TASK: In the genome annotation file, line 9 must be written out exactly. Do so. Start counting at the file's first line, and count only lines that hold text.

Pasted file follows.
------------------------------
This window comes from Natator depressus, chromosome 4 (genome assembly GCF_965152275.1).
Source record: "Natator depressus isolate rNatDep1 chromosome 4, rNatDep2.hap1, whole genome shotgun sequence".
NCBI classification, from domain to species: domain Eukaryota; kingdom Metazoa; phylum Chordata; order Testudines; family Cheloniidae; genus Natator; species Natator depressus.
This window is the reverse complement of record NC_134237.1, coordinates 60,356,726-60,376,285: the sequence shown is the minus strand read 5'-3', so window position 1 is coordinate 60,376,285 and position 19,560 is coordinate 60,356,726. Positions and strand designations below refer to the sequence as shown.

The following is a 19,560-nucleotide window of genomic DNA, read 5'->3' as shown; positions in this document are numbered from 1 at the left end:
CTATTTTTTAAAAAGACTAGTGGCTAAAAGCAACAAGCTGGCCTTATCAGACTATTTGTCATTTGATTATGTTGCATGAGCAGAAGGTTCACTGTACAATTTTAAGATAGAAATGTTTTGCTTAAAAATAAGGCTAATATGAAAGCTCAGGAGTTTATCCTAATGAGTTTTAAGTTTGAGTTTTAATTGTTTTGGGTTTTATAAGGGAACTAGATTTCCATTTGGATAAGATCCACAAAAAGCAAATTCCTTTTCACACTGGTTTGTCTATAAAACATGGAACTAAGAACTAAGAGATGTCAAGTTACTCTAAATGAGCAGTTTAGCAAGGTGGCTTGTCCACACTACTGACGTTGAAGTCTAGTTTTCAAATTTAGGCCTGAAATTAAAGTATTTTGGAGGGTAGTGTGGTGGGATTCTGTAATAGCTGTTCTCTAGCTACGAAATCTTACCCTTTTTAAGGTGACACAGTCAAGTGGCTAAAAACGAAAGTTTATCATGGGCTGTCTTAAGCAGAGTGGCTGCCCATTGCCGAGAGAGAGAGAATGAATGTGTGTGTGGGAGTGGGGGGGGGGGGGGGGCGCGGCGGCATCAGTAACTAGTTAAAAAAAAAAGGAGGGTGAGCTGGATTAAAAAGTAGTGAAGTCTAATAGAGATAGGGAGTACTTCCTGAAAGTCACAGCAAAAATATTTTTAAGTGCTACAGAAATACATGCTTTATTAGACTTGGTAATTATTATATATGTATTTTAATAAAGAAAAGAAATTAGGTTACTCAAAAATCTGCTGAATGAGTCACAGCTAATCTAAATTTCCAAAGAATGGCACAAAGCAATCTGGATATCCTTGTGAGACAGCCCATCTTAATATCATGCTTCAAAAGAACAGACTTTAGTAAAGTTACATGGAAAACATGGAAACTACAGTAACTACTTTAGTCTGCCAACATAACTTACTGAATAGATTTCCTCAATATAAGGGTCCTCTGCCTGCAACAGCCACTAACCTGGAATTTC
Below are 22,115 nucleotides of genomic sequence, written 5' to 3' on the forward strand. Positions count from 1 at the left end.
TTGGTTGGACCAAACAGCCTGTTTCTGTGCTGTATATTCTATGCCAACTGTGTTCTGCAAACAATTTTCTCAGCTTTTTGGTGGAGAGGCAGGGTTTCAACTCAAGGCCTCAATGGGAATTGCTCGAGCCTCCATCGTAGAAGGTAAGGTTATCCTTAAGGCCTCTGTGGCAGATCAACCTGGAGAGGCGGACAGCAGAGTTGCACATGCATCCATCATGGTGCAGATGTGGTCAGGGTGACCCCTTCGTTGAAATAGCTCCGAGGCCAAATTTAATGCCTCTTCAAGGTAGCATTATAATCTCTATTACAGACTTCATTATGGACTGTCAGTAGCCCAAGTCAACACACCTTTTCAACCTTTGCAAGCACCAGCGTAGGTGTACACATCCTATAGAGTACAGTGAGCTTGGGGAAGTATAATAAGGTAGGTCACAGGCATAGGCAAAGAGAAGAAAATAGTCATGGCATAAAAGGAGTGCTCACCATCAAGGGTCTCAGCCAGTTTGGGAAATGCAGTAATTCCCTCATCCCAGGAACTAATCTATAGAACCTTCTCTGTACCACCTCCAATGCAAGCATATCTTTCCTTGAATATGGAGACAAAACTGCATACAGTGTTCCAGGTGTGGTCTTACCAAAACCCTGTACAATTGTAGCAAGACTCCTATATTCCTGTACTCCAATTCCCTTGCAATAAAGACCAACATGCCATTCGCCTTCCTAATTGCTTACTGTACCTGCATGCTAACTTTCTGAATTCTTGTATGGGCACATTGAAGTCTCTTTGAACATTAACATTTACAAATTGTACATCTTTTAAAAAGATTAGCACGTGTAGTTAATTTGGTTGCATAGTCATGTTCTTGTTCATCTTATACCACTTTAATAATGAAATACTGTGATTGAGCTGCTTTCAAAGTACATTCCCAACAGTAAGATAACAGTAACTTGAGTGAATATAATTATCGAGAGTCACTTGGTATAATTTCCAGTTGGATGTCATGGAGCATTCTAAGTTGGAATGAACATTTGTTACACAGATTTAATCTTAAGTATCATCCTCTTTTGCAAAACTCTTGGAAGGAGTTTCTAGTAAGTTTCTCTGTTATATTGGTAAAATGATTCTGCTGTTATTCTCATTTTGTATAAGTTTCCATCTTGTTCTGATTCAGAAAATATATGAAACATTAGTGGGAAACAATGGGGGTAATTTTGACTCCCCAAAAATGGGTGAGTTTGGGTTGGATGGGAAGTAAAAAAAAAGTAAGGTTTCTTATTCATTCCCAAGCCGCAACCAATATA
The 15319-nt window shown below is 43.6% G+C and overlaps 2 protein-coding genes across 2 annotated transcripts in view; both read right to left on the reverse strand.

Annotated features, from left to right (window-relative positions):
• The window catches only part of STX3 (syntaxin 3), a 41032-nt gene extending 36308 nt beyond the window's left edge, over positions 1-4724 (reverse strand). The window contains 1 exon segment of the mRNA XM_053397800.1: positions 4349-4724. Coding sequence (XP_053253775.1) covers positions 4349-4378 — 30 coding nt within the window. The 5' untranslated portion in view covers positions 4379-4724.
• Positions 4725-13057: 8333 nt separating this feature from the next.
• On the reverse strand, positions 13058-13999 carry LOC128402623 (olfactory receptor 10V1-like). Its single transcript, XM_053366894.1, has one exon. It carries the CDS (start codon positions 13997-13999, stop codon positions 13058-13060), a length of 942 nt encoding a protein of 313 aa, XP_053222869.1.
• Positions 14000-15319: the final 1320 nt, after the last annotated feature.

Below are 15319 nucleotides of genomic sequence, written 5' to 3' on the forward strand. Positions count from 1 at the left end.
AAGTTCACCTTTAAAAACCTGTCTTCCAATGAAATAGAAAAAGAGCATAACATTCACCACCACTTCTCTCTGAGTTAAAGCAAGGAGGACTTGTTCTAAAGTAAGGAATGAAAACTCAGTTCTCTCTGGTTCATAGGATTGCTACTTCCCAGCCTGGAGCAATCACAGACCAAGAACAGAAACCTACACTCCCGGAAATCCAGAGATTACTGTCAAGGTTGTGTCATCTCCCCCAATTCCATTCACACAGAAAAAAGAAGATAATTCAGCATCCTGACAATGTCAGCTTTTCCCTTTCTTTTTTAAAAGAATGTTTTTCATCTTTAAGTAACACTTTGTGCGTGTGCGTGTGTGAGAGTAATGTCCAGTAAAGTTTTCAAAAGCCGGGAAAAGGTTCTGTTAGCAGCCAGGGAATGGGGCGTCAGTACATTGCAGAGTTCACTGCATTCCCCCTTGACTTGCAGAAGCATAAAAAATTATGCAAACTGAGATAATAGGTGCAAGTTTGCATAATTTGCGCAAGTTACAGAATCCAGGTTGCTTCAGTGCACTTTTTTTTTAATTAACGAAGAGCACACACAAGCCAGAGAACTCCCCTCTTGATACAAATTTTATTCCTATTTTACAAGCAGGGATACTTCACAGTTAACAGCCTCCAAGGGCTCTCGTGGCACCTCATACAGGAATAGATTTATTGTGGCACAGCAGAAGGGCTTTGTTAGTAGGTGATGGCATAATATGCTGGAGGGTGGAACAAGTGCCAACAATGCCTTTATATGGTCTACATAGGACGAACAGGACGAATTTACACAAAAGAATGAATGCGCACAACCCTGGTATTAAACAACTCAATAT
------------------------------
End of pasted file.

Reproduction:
The 15319-nt window shown below is 43.6% G+C and overlaps 2 protein-coding genes across 2 annotated transcripts in view; both read right to left on the reverse strand.